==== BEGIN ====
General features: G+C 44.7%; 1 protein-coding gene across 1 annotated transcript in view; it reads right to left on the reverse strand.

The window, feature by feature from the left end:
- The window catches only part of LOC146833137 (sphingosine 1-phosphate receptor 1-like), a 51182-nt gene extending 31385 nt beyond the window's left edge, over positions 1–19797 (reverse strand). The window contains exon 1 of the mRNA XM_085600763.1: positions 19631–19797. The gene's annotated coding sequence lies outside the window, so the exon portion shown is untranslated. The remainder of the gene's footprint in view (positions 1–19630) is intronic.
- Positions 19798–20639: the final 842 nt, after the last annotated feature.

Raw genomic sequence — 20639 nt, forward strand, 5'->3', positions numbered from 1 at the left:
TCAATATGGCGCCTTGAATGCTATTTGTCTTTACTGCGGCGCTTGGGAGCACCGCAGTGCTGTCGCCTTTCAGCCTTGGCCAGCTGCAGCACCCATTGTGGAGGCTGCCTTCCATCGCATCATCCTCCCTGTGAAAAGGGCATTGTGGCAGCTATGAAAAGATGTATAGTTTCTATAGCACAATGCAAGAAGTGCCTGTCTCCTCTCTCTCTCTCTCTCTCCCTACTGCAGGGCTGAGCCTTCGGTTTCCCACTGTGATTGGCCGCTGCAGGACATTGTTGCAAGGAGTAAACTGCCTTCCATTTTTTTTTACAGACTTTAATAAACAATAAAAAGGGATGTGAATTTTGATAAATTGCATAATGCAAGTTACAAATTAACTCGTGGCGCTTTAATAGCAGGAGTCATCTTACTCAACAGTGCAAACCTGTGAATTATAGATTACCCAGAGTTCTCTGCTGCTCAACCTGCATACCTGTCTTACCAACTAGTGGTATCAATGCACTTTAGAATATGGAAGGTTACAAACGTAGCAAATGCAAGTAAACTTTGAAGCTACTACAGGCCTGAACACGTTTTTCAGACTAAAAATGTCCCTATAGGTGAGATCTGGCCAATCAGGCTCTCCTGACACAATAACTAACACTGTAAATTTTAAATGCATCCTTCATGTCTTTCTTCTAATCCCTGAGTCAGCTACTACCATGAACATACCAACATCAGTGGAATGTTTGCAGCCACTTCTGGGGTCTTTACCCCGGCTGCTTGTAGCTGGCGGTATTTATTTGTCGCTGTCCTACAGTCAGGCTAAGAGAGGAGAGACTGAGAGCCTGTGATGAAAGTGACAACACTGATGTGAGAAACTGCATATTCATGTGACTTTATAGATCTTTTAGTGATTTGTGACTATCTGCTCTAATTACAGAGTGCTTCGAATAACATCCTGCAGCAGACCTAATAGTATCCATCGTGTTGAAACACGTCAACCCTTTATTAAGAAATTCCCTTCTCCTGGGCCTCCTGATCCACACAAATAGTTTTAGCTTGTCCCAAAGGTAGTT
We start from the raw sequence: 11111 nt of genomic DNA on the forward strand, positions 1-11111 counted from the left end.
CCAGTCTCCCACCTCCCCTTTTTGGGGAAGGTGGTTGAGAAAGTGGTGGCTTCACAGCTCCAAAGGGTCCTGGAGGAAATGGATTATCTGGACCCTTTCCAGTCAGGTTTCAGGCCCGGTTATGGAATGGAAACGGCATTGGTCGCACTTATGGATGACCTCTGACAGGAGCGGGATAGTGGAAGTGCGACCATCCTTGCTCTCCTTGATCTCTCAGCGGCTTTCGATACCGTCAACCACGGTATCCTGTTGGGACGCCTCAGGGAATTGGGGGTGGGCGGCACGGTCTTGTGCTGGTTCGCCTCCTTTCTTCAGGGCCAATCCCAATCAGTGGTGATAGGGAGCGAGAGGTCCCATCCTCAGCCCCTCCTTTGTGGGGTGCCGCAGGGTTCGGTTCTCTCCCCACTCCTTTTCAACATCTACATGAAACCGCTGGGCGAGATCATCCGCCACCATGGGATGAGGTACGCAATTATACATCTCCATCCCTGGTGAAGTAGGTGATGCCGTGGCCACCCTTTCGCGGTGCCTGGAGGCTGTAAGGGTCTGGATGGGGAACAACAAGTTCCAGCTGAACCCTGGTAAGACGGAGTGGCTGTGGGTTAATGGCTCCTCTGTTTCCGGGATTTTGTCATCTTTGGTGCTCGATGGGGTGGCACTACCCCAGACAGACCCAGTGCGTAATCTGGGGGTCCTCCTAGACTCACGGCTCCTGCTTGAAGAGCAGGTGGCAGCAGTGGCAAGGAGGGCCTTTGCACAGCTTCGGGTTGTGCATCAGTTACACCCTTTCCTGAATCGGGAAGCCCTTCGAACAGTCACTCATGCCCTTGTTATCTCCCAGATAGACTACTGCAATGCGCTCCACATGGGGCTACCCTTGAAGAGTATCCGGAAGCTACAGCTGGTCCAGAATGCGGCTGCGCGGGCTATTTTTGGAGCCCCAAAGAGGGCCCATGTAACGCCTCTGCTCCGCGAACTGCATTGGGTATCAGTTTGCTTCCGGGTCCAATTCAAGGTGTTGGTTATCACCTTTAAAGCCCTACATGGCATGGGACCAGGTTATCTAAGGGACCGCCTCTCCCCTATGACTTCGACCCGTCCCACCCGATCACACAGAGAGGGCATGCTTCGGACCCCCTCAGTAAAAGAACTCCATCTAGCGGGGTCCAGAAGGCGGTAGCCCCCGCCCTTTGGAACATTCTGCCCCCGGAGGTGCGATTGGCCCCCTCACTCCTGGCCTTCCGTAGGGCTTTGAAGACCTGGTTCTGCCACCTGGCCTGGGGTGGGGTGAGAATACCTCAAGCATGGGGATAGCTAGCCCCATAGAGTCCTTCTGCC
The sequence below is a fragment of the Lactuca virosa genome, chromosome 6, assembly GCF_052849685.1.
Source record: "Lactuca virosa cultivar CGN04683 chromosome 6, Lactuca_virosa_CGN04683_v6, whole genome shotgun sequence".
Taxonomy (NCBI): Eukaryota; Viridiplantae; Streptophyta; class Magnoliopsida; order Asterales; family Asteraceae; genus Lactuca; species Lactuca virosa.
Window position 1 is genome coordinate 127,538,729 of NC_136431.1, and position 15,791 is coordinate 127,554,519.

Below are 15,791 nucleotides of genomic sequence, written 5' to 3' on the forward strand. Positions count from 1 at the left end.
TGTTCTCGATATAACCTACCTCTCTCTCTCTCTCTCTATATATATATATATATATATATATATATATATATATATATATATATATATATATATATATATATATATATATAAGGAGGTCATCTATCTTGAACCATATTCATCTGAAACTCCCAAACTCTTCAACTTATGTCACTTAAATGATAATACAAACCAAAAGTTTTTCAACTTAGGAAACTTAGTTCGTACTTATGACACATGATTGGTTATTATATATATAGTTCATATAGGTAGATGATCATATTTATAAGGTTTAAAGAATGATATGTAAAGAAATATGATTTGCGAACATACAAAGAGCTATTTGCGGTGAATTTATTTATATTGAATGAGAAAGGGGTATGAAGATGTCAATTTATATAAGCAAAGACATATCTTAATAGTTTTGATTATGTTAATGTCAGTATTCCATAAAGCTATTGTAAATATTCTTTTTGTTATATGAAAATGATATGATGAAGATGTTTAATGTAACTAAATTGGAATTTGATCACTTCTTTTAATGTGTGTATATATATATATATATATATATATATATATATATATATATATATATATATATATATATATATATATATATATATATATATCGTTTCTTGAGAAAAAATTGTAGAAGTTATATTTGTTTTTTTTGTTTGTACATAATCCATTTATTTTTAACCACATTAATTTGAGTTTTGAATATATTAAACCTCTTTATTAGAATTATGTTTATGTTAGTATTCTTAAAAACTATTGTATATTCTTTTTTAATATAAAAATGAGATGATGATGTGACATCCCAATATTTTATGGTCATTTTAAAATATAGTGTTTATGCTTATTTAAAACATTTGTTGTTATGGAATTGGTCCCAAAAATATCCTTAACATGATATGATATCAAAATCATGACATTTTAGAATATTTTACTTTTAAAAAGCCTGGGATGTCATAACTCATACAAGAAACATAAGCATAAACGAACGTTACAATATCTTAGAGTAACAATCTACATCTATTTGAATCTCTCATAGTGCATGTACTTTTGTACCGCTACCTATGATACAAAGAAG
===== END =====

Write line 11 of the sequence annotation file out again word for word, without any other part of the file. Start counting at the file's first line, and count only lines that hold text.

Taxonomy (NCBI): Eukaryota; Viridiplantae; Streptophyta; class Magnoliopsida; order Asterales; family Asteraceae; genus Lactuca; species Lactuca virosa.